Social psychology courses are focused on the scientific study of social influences on behavior and the interaction between individuals and groups. Topics studied in this class include social pressure, leadership, nonverbal communication, persuasion, obedience, and the bystander effect. Social psychologists are interested in the impact that the social environment and group interactions have onattitudesand behaviors.
While there are many similarities tosociology, social psychology tends to lookat social behavior and influences at a very broad-based level. Sociologists are interested in the institutions and cultures that influence how people behave. Psychologists instead focus on situational variables that affect social behavior.
10. Personality Psychology
A course in personality psychology offers a solid background in the numerous theories of personality development, including Freudian, psychosocial, behavioral, humanistic, and existential theories.
This area of psychology seeks to understand personality and how it varies among individuals, as well as how people are similar. Psychologists also assess, diagnose, and treat personality disorders that can interfere with day-to-day life.
Psychology Electives You Chould Take
Beyond the general education and departmental requirements, you can then take elective courses based on your interests. Most psychology programs also require a minimum number of psychology electives in order to graduate.
During your first year or two of college, you should concentrate on taking the required general education and major classes. If you end up filling your schedule with elective courses during the early years of your college education, you may find yourself scrambling to play catch up during your junior and senior years.
By saving most of your electives for the third and fourth year, you'll be able to enjoy some fun and interesting courses when many of your required program courses are starting to get tougher and more challenging.
Electives for Psychology Majors
Many students choose to take elective courses that are related to their futurecareer goals. For example, a student with an interest inconsumer psychologymight focus on electives in areas like marketing, advertising, social psychology,experimental design, and statistics.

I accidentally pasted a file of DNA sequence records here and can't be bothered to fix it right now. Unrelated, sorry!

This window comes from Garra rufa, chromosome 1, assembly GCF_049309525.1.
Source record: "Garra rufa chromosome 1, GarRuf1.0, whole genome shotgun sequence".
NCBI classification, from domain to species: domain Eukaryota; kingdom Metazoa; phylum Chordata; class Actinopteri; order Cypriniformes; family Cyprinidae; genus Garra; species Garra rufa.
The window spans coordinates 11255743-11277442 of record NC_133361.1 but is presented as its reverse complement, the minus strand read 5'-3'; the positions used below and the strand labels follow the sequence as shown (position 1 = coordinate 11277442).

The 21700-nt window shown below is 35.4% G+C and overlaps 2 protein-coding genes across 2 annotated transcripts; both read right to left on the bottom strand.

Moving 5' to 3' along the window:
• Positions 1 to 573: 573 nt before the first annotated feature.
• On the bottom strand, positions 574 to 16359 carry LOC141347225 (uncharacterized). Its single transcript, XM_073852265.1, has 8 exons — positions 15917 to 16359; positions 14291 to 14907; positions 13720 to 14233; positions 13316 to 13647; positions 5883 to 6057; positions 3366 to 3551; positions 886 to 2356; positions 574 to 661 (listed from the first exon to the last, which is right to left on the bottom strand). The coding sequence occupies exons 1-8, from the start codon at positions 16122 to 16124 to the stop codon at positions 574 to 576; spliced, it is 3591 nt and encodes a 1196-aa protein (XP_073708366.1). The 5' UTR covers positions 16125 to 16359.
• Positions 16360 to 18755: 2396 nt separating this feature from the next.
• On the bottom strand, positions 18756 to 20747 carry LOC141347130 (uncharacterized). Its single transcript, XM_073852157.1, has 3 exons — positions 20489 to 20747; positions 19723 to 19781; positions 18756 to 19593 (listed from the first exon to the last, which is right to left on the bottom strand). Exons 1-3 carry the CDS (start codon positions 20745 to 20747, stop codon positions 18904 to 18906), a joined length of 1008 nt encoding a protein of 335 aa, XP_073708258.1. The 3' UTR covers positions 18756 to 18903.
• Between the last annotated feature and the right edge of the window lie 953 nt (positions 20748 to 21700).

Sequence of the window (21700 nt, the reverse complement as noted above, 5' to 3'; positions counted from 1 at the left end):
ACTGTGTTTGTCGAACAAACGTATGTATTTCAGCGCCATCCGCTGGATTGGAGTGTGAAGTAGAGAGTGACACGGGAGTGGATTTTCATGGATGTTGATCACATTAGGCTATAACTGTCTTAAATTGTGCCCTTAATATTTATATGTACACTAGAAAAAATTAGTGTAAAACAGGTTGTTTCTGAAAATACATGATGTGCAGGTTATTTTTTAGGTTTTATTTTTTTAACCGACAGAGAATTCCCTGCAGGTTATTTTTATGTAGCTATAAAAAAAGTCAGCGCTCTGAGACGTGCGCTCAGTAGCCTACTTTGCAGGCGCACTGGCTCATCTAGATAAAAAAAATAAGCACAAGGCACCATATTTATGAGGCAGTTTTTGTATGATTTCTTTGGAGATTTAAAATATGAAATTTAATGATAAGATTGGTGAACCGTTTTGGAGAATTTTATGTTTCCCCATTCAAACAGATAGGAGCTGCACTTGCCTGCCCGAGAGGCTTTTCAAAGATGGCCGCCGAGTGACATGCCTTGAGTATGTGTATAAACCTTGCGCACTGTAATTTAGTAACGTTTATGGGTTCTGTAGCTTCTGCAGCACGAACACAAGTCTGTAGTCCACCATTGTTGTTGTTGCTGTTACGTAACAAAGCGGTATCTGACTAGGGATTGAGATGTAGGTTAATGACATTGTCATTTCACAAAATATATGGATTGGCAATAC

Other students might opt to take some elective courses in psychology along with classes in other interest areas. For example, a student interested in pursuing a career inart therapymight take fine arts classes as part of her undergraduate electives.
Some of the electives that might be of interest topsychology majorsinclude courses in:
- Public affairs
- Social work
- Criminal justice
- Health sciences
- English composition
- Political science
As you choose electives, think about how these courses relate to your career goals.
If you plan on being a research psychologist, classes in statistics, writing, andresearch methodswould prove particularly useful. On the other hand, if you're thinking of a career in mental health, courses in biology and health sciences might be the most beneficial.
Talk to Your Advisor
Whether you are earning a BA or BS in psychology, selecting the classes that are right for your academic plan is important. This is why it is so important to talk to your academic advisor. Your advisor can inform you about specific university requirements, as well as make additional suggestions based on your major, interests, and goals.
A good idea is to make a four-year academic plan outlining the courses that you would like to take each semester. This not only ensures that you meet all of the requirements of your degree program, but it also allows you to see where you can schedule in elective courses.
A Word From Verywell
College is a time to prepare for your future and explore your academic interests. Consider your future plans when picking classes. If you are thinking that you might want to go to graduate school, research which classes you will probably need to take in order to apply to these programs. Taking a hard look at the different classes you will need now and in the future may help you determine if going to graduate school in psychology is the right choice for you.